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Contractors upbeat despite Dubai real estate warning

Contractors cite the $4.9bn expansion of the Dubai Metro as one reason for confidence Wam
Contractors cite the $4.9bn expansion of the Dubai Metro as one reason for confidence
  • Optimism at Big 5 conference
  • S&P sounds ‘slowdown’ alarm
  • Dubai Metro boosts industry

The mood was decidedly upbeat at the Big 5 construction conference in Dubai this week, despite recent warnings that the emirate’s real estate sector will slacken next year.

Dubai residential property prices rose nearly 17 percent year-on-year in the first half of 2023, the fastest pace in nearly a decade.

But a senior S&P Global Ratings analyst last month said prices could drop by as much as 10 percent in the next 12 to 18 months as part of a “cyclical slowdown” or “mild reversal”. 

Industry pros at the conference did not seem particularly worried about this prediction.

“To the contrary,” said Samer Abu Daqqa, group director of cost control for Engineering Contracting Co.

“There are billions and billions of dollars [being invested]. It’s happening here. It’s happening in Saudi,” he told AGBI on the sideline of Big 5. “We just announced the new metro in Dubai.” 

The emirate’s government unveiled the metro expansion in November, at a cost of AED18 billion ($4.90 billion) and with a 2029 deadline. The move is part of Dubai’s 2040 urban master plan, which seeks to prepare the city for 2.5 million more expected residents by then.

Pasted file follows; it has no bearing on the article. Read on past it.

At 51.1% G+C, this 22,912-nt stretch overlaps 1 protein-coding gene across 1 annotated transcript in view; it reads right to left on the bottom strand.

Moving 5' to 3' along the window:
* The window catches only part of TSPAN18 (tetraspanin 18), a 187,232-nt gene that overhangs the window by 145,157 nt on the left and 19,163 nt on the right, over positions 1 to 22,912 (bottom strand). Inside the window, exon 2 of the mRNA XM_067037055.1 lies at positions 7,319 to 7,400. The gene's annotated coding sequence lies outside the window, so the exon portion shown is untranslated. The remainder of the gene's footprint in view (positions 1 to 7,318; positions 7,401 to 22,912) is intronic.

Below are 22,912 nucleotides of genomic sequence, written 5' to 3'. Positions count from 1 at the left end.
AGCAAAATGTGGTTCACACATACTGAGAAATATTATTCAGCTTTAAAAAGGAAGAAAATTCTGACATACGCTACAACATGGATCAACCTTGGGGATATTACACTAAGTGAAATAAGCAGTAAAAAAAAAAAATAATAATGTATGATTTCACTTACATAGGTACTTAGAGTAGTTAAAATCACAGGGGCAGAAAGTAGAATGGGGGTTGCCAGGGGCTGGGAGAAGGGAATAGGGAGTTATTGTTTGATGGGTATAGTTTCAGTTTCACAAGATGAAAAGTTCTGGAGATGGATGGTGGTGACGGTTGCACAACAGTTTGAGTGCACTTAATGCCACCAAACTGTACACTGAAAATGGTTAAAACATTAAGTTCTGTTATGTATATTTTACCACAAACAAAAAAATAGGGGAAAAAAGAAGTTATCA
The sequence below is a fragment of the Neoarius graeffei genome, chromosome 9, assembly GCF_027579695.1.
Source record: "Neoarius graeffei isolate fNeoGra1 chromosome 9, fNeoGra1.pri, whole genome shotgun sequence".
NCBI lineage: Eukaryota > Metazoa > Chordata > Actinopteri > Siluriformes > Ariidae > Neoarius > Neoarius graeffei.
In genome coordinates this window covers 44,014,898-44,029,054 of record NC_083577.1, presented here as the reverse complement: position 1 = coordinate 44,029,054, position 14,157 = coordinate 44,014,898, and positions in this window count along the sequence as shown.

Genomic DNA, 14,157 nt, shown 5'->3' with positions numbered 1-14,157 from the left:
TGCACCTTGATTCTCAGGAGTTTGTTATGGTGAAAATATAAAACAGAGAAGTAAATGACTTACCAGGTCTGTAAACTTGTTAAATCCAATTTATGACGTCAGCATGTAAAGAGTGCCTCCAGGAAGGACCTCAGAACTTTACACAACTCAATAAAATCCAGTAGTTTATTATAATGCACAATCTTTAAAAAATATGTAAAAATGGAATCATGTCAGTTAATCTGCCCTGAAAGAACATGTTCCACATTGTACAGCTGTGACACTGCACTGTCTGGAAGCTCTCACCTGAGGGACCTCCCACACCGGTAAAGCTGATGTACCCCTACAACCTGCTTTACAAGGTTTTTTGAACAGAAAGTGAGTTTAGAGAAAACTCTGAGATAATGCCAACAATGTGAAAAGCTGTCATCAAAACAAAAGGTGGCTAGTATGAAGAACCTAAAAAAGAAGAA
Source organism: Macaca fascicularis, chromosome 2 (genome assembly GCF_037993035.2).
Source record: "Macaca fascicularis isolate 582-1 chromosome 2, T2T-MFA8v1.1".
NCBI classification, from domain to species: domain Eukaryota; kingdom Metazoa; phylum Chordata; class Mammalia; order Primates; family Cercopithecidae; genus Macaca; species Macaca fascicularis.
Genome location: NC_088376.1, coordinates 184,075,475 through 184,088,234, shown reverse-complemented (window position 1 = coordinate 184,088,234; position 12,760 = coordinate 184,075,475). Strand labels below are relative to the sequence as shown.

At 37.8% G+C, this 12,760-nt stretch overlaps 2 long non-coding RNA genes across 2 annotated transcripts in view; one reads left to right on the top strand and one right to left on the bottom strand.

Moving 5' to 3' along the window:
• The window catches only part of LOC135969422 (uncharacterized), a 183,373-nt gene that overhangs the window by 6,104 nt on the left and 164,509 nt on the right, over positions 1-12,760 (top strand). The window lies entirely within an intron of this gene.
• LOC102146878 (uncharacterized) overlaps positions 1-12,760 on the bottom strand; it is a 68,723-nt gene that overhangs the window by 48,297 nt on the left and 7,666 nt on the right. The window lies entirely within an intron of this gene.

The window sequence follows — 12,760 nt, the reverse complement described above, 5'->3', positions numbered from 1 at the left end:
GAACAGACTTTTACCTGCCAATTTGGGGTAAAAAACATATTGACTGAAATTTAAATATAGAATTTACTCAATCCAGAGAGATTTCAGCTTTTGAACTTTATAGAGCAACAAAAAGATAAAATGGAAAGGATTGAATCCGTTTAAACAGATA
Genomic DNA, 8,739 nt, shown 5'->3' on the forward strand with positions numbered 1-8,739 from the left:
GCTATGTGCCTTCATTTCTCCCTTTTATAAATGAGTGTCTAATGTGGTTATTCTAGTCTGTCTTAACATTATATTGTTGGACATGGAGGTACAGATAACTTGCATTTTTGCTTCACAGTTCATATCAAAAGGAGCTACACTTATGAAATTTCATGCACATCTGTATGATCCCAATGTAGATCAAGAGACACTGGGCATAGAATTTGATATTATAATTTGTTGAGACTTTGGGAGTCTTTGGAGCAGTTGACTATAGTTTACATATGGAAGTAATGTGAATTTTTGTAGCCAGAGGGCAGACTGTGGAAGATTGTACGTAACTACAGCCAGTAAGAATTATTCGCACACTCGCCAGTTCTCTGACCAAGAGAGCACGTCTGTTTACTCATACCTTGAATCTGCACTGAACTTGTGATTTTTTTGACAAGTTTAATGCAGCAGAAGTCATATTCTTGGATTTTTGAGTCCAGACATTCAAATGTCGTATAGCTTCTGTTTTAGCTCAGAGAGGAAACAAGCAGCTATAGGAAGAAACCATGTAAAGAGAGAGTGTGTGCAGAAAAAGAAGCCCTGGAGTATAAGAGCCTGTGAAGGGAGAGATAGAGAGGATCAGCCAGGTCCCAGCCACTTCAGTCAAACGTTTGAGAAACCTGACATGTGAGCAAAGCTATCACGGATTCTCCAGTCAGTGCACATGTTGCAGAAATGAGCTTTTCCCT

That promise hasn’t escaped the attention of construction players near and far.

Wang Shaofeng, chairman of the Middle East affiliate of China State Construction Engineering Corporation, one of the world’s largest construction companies, said it is looking at expanding business in the UAE as the market is still “booming” and “very profitable”.

Just a couple of weeks ago, CSCEC clinched the largest deal in Dubai since 2017, the AED4.4 billion ($1.2 billion) contract from Wasl for The Island project.

The luxury segment is perhaps the most reliable anchor for Dubai real estate today and going forward, said James Duncan, Middle East director for business development with contractor Hill International. 

“And the Emirates in general have made it very, very easy for people to live and work here,” he said. “I think that will continue to drive demand and I don’t expect it to do anything dramatic in the near future.”

The active public sector-driven market in nearby Abu Dhabi and Saudi Arabia’s unparalleled $1.5 trillion construction push are sure to keep the regional industry busy even in the event of an unlikely slowdown in Dubai, Duncan noted.

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FILE PHOTO: United Arab Emirates Minister of State for Foreign Trade Thani Al Zeyoudi gestures during an interview with Reuters in Dubai, United Arab Emirates, June 30, 2022. REUTERS/Abdel Hadi Ramahi/File Photo

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